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Every commercial or institutional building has a primary function or activity. The primary activity of a hospital, for example, is the treatment of medical patients. The primary function of an automobile assembly factory is to build cars and trucks. The person responsible for the effective operation and maintenance of these buildings is the facilities manager.
The facilities manager is a staff position in most organizations. The job of the facilities manager is to support and improve an organization’s primary activities by providing an optimal environment and support services for the occupants of a building or building complex. Successful facilities management integrates people, processes, buildings and technology.
Facilities managers are employed in a variety of commercial and institutional buildings, including convention centers, industrial and office complexes, hospitals, hotels, vacation resorts and airports. The diverse and unique needs of each building require managerial competence in multiple disciplines. For instance, a hospital facilities manager might be responsible for things as varied as running laundry services and disposing of hazardous materials, the acquisition and installation of a new heating or air conditioning (HVAC) system or contracting for asphalt repairs in the parking lot.
Oversight of occupational safety and health issues is typically a facilities manager's responsibility. These responsibilities include fire safety, industrial emission controls, alarm systems and indoor air quality. The facilities manager is expected to be knowledgeable about local, regional and national safety laws and regulations. Other facility management responsibilities might include grounds management and maintenance, building automation and building systems management and moving or installation of new equipment and furniture.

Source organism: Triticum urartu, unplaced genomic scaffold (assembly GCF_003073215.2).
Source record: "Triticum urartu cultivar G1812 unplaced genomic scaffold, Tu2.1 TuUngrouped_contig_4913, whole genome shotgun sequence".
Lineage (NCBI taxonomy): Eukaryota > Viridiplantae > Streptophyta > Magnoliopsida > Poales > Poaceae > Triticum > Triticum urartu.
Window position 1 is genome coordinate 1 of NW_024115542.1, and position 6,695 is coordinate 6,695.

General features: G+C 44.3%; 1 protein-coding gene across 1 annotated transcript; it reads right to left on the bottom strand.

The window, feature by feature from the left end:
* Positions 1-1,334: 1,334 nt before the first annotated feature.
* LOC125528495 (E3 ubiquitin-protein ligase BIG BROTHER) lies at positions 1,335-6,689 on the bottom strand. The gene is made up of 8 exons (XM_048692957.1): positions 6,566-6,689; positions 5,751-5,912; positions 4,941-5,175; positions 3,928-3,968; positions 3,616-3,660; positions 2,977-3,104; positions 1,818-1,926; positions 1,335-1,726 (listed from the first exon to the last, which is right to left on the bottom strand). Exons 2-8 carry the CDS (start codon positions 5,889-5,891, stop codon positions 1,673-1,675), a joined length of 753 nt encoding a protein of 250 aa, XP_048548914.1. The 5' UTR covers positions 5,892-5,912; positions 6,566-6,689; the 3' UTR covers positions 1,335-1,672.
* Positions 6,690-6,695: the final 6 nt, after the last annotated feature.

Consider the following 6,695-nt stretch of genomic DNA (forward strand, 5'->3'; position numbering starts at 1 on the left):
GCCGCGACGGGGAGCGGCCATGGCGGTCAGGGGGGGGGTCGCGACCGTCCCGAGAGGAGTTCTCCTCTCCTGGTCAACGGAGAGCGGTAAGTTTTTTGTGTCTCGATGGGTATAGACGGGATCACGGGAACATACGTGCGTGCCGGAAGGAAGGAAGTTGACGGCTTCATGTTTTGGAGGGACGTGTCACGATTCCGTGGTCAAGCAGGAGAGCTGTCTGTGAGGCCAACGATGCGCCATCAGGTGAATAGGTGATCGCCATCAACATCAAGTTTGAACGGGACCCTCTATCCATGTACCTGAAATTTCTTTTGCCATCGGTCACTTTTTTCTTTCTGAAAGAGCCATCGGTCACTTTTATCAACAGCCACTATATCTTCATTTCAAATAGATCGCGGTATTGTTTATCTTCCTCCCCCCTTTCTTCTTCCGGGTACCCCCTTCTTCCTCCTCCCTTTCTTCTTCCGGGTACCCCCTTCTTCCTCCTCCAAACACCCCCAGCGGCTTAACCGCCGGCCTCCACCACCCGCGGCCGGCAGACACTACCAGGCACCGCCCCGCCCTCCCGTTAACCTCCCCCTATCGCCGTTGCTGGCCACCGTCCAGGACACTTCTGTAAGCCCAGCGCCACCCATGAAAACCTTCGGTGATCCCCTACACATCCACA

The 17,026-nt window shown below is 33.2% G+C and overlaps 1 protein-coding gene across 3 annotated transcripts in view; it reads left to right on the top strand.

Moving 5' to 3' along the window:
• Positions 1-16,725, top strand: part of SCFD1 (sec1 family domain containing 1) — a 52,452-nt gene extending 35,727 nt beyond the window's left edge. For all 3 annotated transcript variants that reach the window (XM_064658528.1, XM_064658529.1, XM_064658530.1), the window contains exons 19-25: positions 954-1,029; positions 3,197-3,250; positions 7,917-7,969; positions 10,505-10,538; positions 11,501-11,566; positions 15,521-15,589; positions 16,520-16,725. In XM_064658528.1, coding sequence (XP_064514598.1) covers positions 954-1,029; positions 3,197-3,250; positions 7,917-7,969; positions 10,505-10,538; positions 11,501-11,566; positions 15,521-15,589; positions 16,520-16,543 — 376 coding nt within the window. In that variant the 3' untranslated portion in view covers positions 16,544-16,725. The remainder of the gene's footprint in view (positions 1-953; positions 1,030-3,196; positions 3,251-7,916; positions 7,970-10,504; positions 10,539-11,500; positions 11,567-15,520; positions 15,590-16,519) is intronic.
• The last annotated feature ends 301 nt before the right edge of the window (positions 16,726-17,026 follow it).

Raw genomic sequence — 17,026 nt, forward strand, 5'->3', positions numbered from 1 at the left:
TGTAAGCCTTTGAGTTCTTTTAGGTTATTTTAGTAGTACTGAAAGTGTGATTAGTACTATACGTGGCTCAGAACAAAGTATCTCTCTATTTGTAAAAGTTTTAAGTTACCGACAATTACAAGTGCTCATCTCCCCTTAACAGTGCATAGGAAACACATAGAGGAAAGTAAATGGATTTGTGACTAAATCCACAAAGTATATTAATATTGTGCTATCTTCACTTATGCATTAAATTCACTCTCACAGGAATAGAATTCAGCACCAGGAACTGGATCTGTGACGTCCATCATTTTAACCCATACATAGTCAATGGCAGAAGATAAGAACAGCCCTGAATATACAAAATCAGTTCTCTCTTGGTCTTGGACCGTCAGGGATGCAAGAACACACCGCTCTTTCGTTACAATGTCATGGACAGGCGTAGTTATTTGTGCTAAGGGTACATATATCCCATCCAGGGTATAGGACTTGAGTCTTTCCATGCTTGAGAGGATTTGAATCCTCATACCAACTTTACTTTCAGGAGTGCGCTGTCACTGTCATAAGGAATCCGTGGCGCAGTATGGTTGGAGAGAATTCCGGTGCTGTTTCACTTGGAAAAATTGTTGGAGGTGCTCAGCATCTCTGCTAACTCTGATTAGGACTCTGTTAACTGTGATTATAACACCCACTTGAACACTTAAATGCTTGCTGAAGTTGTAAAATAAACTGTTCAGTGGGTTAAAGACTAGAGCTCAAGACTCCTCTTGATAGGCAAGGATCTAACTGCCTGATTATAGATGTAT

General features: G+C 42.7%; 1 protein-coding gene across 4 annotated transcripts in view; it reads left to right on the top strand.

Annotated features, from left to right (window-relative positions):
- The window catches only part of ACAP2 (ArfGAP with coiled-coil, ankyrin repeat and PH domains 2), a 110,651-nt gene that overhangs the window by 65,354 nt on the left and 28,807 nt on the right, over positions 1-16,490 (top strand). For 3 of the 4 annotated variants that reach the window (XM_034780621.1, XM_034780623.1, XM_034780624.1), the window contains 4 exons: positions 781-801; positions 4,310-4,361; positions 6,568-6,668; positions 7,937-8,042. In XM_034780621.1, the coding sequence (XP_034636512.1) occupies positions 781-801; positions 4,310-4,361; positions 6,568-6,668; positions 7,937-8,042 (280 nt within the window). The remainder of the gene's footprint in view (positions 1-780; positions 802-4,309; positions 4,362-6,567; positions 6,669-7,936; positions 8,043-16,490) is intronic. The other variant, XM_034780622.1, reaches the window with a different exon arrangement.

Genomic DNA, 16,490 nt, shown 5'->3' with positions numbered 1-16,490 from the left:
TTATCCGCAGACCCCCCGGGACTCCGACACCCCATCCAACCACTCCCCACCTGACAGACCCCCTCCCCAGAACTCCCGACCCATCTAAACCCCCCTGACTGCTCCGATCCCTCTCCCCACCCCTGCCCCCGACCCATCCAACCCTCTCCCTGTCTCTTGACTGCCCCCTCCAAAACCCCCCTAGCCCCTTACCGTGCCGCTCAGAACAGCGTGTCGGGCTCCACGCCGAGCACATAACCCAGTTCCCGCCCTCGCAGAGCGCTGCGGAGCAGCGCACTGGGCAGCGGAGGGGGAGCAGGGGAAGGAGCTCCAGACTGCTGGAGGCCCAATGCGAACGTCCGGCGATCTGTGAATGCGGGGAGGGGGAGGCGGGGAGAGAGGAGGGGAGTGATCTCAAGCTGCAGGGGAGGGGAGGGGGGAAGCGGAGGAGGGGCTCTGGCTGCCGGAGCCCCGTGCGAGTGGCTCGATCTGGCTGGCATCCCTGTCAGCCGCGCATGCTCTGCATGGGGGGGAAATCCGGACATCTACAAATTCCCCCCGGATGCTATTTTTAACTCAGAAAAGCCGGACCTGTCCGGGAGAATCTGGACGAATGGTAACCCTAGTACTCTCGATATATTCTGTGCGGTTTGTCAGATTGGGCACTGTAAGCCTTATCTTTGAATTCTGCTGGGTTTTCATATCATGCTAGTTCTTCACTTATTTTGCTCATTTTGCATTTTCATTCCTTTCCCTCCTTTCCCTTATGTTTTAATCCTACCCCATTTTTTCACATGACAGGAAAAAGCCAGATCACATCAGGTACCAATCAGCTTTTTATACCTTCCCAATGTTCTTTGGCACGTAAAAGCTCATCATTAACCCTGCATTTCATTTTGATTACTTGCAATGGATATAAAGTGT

In the global economy, the establishment of competency and performance standards and benchmarks is essential. The International Facilities Management Association (IFMA) created the Certified Facility Manager (CFM) credential. The stated goals of the IFMA are to assure professional excellence, establish standards for professional practice of facilities management, promote the value of professional facilities management and positively influence the future practice of facilities management.
To qualify as a CFM, a facilities manager must meet a standard of educational achievement and practical experience. He or she also must pass a competency-based examination designed to measure a person’s abilities against the established standards of facility management. The exam measures competence in nine areas, including but not limited to operations and maintenance, human and environmental factors, property management, planning and project management, personnel management and communication abilities.
The role of facility managers is continually evolving. Many facilities managers are also expected to contribute at a strategic level by providing the upper management with information regarding the best use of space and advising upper managers regarding decisions on space and support services. This strategic role underscores the growing influence and importance of effective facilities management in the global economy.
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